Character: Cort (The Quick & The Dead)
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It wasn’t that guns weren’t allowed in Baxter’s Crossing. Plenty of people owned them. Few, however, used them. So when he heard two gunshots from across the street, Cort grabbed his hat and headed for Jake’s saloon. The patrons were scattering right and left; and he could hear Jake’s girls screaming inside.
“What’s it this time?” he muttered under his breath. “Someone’s cheating at cards, two men lusting after the same whore, an old score being settled?” If it wasn’t for the fact that he spent a fair amount of time at Jake’s, he’d consider shutting the place down.
Using the side of the building as a shield, Cort peered over the swinging doors. In the center of the room was an overturned table. Cards and money were strewn on the floor. To the right of the upset table lay a body, arms outstretched, blood oozing from a chest wound. Standing to the left was a young man, gun still drawn. His wild eyes were sweeping the room, begging for someone to challenge him. Cort had lost count of how many hot-headed kids, looking for a name, had come and gone. Most ended up in the cemetery. Although his preaching days were far behind him, his belief in the Almighty was strong. As he pushed open the saloon doors, he prayed he wouldn’t be forced to take another life.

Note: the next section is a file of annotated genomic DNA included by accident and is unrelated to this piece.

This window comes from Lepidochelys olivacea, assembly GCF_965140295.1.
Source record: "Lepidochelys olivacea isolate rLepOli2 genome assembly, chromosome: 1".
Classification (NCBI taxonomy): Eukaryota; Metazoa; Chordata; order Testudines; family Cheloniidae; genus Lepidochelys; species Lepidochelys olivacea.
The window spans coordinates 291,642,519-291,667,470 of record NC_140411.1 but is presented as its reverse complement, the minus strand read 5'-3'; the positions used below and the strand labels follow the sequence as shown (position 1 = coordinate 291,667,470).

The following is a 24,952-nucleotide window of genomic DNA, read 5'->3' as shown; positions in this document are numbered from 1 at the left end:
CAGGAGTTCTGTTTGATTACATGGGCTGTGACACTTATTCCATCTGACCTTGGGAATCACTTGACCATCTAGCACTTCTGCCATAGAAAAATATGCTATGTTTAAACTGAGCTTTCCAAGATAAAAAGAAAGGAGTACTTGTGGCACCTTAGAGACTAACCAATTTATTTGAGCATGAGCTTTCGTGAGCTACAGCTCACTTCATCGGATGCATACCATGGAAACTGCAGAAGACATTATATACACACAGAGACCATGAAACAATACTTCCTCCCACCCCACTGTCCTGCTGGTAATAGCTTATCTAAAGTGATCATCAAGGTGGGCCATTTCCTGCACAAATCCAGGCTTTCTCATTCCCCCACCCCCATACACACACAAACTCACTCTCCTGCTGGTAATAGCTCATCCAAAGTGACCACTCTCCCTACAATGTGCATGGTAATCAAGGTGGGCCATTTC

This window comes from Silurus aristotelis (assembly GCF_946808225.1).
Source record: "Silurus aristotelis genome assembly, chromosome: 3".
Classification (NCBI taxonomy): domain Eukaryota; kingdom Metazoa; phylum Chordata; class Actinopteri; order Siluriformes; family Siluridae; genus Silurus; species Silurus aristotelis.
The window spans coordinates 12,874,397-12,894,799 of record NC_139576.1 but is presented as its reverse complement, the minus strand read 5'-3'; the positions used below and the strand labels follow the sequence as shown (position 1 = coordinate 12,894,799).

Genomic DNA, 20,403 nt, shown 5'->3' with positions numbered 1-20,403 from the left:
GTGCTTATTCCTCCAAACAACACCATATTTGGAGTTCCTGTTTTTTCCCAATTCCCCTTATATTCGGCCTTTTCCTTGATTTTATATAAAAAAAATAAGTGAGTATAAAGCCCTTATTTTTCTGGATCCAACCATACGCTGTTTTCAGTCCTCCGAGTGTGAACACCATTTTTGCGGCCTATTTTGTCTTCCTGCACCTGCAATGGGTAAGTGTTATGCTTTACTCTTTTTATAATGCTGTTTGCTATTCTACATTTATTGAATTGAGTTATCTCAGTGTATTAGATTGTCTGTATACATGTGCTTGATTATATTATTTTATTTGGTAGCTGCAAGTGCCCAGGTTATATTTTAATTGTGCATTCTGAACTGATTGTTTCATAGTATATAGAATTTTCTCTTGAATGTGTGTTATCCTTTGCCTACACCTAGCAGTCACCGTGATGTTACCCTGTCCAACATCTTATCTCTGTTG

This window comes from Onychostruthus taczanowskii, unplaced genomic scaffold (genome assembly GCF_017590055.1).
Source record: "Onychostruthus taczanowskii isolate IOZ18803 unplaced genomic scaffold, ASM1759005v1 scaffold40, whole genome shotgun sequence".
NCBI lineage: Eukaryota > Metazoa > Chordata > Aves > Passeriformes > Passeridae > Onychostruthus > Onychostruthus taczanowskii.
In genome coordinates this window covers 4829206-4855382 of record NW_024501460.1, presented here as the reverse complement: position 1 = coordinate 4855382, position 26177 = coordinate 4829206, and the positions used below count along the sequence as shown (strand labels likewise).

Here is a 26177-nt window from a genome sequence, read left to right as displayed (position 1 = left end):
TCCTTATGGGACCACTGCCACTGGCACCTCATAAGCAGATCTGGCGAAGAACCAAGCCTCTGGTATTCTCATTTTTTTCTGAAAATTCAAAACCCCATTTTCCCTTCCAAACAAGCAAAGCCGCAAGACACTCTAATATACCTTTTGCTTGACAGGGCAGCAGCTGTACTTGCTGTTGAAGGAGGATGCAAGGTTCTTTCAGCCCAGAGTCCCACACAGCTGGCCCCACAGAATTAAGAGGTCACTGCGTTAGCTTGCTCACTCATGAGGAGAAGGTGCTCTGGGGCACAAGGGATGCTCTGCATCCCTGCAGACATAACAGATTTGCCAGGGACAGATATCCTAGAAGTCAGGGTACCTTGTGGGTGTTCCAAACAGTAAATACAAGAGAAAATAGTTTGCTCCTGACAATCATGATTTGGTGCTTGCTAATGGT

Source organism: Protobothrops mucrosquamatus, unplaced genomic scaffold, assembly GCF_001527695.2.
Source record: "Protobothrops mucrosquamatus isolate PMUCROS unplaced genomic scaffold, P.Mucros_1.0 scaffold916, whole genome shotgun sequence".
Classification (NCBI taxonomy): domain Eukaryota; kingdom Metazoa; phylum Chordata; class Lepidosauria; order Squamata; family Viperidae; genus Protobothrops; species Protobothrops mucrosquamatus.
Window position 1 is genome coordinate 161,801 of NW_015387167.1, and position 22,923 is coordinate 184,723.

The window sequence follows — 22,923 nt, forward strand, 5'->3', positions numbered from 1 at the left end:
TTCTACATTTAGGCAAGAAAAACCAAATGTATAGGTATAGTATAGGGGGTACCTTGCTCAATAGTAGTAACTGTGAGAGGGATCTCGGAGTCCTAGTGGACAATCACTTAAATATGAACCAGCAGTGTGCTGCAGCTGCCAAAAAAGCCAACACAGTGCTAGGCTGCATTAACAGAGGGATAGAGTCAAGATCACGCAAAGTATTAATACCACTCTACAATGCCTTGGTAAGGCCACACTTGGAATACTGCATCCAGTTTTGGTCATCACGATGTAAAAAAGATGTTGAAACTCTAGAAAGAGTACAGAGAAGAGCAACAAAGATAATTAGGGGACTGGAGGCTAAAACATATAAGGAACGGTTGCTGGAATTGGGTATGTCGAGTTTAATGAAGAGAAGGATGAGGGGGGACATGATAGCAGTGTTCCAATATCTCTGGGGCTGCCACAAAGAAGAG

“Drop the gun,” he said firmly. The young man whirled around, but stopped dead when he saw the badge. “I want you to put the gun down.”
“That badge don’t scare me none,” he spat.
“It’s not the badge that should scare you.” Cort pulled his black duster open revealing two Schofields. “I can assure you I don’t wear them to look pretty.”
The man holstered his gun.
“I’m calling you out, lawman. Billy Foy never backs down to a badge.”
Foy? The name wasn’t a common one. There was only one “Foy” Cort ever knew—Jackson Foy, one of Herod’s men. It was Foy and Ratsy that burned down his mission.
“How old are you?” Cort asked.
“Nineteen. What business is it of yours?”
“Was Jackson Foy your father?”
Billy’s eyes narrowed.
“How do you know my Daddy?”